February 21, 2010

Parallel Worlds

Filed under: Archive

The Wizard of Oz
By L.Frank Baum
Dunstan Playhouse, June 30.

Conceived by Simon McBurney and Devised by Complicite
State Theatre Company of South Australia
In association with Adelaide Festival Centre’s inSPACE Program
Space Theatre, July 2 .

Reviewed by Murray Bramwell

Nothing can quite match The Wizard of Oz. Ever since Judy Garland, as Dorothy, was spun from black and white Kansas into the dazzling lolly- coloured world of Oz in the 1939 MGM film version, the imaginative characters, the chirpy songs and the wise charm of the story have kept their immense appeal. So when Windmill gives this classic a new, more contemporary turn – there is anticipation and perhaps some apprehension also.

In Rosemary Myers’ brightly inventive production the farm in Kansas has become a caravan park, Aunt Em is a curvy blonde, the farm hands are her rather dubious admirers, and mean old Miss Gultch zips around on an invalid’s scooter. But the centre of the story – Dorothy’s big adventure, with faithful dog, Toto – is resolutely maintained. The three fellow travellers have changed a little – the Scarecrow is now a scatty male model from a billboard, but he’s still in search of a brain, the Tin Man looks more like a samurai but is still wanting a heart, and the Lion, while possessing a Vegas Elvis jumpsuit and faux fur mane, could also use some courage.

Jonathan Oxlades’ appealingly illustrative stage designs, cleverly projected in Chris More’s video design and delightfully lit by Geoff Cobham, give the production an energy and scale, matched by Jethro Woodward’ s music – salting Harold Arlen’s tunes with guitar riffs, beats, loops, and splashes of Hammond organ from co-performer Paul White.

The cast – led by the marvelous Ursula Yovich, full of beans as Dorothy and extraordinary when she stops the show with her soulful reading of “Over the Rainbow” – is impressive. Hamish Fletcher as the long, lanky Toto, Luke Clayson as the flop-haired Scarecrow, Patrick Graham and Ezra Juanta as the Tin Man and Lion, Jude Henshall as Aunt Em ( and the ditzy Glinda) and Alirio Zavarce as the Wizard – all contribute strongly. Geoff Revell, hilarious as the prune-faced Miss Gultch and the Wicked Witch of the West (Tilda Swinton meets Rob Zombie) almost steals the show.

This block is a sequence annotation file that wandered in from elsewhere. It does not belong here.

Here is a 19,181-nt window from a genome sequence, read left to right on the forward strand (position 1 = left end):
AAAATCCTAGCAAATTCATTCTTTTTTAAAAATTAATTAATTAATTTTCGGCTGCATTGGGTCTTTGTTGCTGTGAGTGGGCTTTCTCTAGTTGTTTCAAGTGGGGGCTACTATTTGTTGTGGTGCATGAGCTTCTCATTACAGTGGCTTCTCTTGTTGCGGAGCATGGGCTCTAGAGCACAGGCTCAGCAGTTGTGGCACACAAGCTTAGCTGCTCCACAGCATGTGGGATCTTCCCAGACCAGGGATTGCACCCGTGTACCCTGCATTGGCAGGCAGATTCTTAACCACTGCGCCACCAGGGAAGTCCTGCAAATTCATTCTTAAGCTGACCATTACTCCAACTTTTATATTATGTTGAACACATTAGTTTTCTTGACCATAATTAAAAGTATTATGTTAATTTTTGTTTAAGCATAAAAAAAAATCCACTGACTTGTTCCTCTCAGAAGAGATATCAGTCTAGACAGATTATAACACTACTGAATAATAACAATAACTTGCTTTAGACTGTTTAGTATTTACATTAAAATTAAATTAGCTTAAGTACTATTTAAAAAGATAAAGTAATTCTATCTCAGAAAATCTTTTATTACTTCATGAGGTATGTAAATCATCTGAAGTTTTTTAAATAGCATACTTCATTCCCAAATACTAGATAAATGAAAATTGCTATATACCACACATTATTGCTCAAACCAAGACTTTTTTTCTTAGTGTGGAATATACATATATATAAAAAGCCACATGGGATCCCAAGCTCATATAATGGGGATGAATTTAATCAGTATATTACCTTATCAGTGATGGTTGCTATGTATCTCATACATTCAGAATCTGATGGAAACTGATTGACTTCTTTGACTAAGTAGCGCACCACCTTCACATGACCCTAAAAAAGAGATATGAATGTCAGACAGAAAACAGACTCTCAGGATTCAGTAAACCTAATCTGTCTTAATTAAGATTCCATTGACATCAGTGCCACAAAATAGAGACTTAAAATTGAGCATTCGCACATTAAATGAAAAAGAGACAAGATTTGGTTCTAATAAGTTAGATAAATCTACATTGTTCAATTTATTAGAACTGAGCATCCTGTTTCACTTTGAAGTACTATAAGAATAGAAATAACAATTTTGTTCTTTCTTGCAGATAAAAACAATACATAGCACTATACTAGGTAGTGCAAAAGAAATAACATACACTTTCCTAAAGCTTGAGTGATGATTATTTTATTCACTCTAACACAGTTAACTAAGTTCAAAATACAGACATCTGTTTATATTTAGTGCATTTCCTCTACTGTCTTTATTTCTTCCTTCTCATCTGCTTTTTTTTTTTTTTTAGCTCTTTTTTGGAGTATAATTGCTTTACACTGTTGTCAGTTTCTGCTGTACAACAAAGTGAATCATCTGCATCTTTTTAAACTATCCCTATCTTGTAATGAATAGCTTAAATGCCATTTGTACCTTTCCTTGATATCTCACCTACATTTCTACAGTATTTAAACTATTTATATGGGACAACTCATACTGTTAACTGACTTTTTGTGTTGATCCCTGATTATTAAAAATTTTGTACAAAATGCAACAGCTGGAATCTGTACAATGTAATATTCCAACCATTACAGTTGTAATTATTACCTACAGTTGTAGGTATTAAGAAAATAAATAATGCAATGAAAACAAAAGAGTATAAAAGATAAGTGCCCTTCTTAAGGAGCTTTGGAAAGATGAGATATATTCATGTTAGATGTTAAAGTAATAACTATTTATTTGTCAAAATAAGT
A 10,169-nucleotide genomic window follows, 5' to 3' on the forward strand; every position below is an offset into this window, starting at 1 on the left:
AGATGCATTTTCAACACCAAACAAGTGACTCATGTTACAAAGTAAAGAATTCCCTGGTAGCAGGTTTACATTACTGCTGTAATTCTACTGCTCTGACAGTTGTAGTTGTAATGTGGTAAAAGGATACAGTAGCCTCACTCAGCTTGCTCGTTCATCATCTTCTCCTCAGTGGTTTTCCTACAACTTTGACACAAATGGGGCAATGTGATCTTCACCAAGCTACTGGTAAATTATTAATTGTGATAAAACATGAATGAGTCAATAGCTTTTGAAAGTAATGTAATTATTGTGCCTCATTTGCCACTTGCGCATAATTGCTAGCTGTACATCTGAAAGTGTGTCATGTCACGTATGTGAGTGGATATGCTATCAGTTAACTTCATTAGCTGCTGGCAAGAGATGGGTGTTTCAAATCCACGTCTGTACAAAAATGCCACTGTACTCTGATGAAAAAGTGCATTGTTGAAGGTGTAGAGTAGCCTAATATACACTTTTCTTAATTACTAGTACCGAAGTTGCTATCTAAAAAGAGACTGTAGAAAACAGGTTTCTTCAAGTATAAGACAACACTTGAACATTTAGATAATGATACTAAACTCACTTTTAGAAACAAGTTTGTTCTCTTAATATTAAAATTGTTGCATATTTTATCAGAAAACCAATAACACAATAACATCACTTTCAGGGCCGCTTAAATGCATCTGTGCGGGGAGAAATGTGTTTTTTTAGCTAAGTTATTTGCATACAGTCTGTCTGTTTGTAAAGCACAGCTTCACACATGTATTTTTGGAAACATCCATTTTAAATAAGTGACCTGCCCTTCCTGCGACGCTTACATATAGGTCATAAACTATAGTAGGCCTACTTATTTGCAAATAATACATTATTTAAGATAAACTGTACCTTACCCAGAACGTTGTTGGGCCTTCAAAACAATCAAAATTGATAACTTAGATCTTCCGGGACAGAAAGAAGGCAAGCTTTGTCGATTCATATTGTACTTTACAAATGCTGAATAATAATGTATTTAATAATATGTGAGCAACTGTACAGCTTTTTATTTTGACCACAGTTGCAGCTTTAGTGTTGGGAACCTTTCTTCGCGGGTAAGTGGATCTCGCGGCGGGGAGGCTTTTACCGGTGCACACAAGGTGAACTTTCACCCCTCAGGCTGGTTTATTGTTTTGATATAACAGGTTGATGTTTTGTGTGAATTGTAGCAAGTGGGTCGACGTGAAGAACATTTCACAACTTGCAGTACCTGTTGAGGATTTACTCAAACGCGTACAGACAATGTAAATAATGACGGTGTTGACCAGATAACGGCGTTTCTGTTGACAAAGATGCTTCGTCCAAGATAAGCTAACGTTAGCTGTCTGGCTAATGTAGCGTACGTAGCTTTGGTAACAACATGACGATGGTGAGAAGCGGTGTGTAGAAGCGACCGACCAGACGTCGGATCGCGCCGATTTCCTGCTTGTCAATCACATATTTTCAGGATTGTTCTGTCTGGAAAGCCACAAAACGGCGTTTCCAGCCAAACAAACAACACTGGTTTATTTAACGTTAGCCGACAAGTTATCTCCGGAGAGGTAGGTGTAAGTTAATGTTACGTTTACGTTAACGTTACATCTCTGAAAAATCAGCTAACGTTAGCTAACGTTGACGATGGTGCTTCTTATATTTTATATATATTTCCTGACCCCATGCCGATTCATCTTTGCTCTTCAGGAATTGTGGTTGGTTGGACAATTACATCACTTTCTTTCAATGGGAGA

Windmill has created a new Wizard with freshness and flair. There are aspects of the story which could be more carefully paced – the citations from the Wizard for courage, heart and brains, for instance, could be less flippantly dispatched. But, overall, this is a show which could wiggle its red shoes and travel anywhere.

Mnemonic, from Simon McBurney’s UK company, Complicite, is one of those Butterfly Effect narratives like Babel and Crash, and State Theatre’s production from last year, Attempts on Her Life. They are fragmented – interlinking stories which make magic jumps and where coincidence is more like destiny. Such plays are intriguing, but also somewhat arbitrary, implying greater depths than they really have, and suggesting life as a wondrous chain when it might just be a series of Google clicks.

Adam Cook’s production does well in connecting us to this meditation on meaning – those we make in our “sprouting” brain synapses and those mapped out over time and space. In time, we go back to the life, death and culture of a 5000 year old Ice Man, found in the Austrian alps and preserved with artifacts, clothing and stomach contents which remain ambiguous, obscure, and finally, unfathomable, to the squabbling experts trying to read these traces and entrails.

Even in the present, facts can be opaque – as Alice (Lizzie Falkland) pursues, through the turbulent historical landscape of modern Europe, a father she never met, leaving Virgil (Nick Pelomis) in distraction about her own disappearance. Lives criss-cross as Alice meets the serially migrating taxi driver, Simonides (Renato Musolino) and the journalist Daniel (Roman Vaculik) The performances are well-matched and engaging, Brian Thomson’s set is elegantly spare, and Stuart Day’s music amiably ambient. With Mnemonic, Adam Cook has given us a suave, entertaining conundrum but perhaps it asks (and answers) rather less than we think.

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